The latest study found that the Chimpanzees expand cultures in the wild which differentiate them from other groups, a group of Sonso chimpanzees living in Uganda’s Budongo Forest was filmed using crushed leaves and moss to save water.
Throughout the six days of nonstop inspection, zoologist’s noticed that the group left their leaf-sponges at their watering hole and picked them up the following day in the similar way a human being leaves a cup near a sink specially the Alpha Male ‘Nick’ was also seen to utilize moss to collect water, and the innovative method was quickly adopted by lots of the chimpanzees.
Both techniques have never been seen in the wild before, and specialists said that they reveal social learning and cultural behavior in the Chimpanzees.
Dr William Hoppitt, Senior Lecturer in Zoology at Anglia Ruskin University, said “Our research outcomes give a strong proof for collective communication between the chimpanzees’ social group, representing that wild chimpanzees learn new technique use from each other, and it supports the statement that some of the observed behavioral range in wild chimpanzees should be interpreted as ‘cultural.”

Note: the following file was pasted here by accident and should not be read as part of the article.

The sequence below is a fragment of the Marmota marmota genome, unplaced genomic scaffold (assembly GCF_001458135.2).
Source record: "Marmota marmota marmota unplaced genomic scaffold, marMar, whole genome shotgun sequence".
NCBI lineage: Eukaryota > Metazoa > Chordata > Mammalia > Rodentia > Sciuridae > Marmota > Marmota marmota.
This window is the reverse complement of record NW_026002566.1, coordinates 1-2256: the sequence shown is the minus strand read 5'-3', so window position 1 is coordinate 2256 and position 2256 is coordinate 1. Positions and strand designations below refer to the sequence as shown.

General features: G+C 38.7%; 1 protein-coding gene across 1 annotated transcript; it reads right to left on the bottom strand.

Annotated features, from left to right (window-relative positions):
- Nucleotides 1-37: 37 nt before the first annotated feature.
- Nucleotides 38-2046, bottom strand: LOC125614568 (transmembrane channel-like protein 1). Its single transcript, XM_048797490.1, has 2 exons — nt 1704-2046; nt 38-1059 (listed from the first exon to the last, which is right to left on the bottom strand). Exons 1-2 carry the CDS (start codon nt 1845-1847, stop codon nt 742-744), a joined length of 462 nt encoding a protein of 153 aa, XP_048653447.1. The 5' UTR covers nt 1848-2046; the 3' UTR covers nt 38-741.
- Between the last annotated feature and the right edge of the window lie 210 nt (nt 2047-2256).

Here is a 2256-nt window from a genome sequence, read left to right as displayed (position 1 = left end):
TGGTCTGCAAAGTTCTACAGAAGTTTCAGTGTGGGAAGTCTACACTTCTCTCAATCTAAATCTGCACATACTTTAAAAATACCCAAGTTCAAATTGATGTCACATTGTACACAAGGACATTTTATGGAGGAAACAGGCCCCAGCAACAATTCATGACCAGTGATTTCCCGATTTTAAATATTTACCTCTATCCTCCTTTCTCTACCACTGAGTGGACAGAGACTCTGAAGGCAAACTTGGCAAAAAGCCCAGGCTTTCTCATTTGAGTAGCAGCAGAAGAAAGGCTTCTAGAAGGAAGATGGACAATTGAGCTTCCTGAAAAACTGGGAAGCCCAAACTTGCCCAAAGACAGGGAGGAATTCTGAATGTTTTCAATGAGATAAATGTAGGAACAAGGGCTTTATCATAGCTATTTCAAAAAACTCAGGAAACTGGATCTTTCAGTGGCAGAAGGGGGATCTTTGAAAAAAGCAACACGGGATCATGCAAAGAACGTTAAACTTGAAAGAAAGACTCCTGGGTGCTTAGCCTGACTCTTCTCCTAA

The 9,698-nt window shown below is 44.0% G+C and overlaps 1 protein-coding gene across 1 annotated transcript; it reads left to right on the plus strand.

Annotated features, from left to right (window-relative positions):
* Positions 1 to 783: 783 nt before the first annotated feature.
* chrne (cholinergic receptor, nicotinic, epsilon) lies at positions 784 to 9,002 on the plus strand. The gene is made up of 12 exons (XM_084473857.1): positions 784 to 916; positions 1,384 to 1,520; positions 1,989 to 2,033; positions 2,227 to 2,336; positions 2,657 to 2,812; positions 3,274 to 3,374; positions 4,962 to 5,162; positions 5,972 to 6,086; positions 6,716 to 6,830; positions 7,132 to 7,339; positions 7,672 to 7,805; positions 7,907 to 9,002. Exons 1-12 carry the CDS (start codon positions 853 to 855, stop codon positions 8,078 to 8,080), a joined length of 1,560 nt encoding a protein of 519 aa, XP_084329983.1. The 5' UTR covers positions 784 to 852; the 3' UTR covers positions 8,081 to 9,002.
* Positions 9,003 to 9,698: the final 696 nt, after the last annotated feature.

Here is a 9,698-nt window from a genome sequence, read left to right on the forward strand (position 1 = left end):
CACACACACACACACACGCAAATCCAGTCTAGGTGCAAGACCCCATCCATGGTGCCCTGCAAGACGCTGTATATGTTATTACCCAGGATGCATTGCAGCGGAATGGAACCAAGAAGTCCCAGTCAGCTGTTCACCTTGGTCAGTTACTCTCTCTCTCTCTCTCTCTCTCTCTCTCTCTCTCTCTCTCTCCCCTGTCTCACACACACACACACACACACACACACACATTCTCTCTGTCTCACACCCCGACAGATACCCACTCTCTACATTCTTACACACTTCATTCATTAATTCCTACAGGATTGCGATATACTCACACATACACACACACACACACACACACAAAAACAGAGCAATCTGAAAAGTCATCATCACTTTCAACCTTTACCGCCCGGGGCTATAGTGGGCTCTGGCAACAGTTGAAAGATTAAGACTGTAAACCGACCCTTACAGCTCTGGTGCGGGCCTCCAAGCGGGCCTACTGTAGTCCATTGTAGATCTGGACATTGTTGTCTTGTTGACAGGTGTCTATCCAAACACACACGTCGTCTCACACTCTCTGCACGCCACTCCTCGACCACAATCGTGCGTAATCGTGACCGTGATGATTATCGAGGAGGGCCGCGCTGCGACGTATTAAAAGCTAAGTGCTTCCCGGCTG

Chimpanzees are generally believed to be the most ‘cultural’ creatures of all non-human animals, but nearly all earlier studies examining how actions have spread and carried out among captive populations so this is the first time that the investigators had followed in real time research on chimpanzee that how a new natural behavior was passed from individual to individual in a wild community.
The investigators declare it explains that how similar culture originated in a great wild chimpanzee like humans, and this study completed by scientists from Anglia Ruskin University, University of St Andrews, University of Neuchatel and University du Quebec and later it was published in the journal of PLOS Biology.